I am developing a client/server application for which I am evaluating a few options for the communications layer.
As part of this communication framework, I am contemplating using google's protocol buffer (PB) for representation of the transport data instead of re-inventing my own binary structure.
Now coming on to the actual transport, I am wondering if one should use plain sockets to send/receive these binary messages or use some form of middleware. Using a middleware has certain obvious advantages over sockets. A few that I care about include: communication models - publish/subscribe, request/response and fail over.
On the other hand, using sockets has the advantage of low overhead compared to the middleware approach and will deliver better performance.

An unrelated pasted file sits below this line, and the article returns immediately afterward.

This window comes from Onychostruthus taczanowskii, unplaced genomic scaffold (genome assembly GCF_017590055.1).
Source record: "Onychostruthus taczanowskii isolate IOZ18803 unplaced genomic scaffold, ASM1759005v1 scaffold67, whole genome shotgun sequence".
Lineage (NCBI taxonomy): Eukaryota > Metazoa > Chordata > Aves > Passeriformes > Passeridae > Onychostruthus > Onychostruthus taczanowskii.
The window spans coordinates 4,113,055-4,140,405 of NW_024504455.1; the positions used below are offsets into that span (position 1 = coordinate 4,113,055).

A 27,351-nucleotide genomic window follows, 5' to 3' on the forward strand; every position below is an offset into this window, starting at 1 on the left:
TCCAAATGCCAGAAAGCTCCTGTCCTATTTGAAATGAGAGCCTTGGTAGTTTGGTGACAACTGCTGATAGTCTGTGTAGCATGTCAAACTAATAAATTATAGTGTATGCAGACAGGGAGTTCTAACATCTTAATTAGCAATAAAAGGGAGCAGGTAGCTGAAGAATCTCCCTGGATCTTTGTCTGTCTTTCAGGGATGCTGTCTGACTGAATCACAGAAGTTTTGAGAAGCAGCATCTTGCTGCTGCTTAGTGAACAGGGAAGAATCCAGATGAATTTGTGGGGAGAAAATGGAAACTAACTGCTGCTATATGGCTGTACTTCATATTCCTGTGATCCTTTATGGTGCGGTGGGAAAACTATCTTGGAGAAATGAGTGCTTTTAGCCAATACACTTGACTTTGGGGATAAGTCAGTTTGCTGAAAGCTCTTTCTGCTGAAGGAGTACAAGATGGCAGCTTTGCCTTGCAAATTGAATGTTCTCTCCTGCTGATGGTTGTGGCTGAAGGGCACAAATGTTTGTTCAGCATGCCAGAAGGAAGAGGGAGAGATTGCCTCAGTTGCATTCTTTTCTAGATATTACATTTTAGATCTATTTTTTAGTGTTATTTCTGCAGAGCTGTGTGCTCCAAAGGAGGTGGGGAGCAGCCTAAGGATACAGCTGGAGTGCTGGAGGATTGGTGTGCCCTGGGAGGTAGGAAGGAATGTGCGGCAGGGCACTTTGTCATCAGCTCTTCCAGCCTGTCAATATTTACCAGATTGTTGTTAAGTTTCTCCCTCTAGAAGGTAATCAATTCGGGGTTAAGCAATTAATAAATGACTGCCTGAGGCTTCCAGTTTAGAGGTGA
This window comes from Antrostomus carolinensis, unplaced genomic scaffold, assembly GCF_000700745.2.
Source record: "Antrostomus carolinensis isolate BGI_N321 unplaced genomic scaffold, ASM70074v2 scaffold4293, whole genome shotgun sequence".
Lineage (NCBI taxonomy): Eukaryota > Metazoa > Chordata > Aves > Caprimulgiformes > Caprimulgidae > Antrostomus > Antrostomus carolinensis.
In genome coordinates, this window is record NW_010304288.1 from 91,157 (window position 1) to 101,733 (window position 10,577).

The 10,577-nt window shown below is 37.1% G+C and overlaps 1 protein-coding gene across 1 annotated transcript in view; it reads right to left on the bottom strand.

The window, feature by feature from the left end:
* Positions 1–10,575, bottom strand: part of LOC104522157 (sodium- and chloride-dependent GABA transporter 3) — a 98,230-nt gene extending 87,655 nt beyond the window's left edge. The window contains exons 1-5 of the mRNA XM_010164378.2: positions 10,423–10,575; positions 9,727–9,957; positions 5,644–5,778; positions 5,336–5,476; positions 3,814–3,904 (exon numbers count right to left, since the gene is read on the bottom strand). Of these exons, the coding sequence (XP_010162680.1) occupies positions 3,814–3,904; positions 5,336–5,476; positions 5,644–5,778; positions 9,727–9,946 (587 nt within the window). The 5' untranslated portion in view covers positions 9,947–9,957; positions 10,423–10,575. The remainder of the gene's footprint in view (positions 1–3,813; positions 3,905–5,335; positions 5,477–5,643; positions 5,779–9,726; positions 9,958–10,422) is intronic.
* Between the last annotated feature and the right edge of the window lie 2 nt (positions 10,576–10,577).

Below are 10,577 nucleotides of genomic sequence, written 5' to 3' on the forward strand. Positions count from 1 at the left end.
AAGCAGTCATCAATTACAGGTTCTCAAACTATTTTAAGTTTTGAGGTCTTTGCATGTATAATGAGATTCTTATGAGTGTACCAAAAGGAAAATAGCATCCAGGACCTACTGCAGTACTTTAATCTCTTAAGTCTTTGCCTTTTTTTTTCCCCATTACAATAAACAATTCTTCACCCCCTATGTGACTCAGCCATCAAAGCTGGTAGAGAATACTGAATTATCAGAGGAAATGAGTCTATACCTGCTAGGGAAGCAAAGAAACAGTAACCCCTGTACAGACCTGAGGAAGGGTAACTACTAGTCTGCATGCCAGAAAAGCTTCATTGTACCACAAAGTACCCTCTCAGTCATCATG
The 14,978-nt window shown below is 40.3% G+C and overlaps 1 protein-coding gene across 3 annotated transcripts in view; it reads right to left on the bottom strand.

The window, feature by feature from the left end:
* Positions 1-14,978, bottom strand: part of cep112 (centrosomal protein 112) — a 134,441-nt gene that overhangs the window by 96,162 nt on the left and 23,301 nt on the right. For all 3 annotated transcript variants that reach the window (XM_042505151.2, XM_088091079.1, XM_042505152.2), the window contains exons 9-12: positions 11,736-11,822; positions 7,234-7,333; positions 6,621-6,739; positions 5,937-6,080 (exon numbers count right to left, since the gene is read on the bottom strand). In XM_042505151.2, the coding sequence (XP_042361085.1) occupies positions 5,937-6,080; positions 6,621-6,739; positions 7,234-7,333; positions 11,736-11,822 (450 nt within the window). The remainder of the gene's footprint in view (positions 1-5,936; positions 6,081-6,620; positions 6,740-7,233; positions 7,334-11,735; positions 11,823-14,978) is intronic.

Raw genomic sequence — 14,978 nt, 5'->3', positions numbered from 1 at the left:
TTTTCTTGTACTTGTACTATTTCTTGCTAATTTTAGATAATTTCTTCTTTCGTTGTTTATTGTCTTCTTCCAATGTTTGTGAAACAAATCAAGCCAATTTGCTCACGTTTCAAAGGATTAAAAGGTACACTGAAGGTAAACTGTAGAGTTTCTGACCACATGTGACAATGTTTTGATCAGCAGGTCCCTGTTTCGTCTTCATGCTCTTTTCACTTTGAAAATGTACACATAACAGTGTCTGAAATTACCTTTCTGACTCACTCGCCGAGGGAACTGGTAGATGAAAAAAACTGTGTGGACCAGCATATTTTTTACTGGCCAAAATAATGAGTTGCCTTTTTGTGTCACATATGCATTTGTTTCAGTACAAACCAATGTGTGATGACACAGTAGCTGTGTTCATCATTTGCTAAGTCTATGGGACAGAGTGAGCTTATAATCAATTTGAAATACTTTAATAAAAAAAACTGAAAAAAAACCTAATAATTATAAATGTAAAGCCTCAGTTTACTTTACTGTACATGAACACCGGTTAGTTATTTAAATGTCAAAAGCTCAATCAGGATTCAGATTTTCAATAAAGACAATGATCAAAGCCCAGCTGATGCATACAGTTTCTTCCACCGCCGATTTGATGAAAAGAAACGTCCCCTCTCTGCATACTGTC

One can also think of using the RPC libraries available with protocol buffers (third party add-ons on google's protocol buffer wiki) to communicate between the client and the server. Though it abstracts from the low level socket, it still does not support the middleware features.
At the moment, my client is an Adobe Flex GUI and two server side processes (One java and another C++). In the future, the client and server side can potentially have other services developed in other languages as well such as .NET
What do the experts feel about these choices and from experience what works well without compromising on performance. Are there other alternatives that developers go with?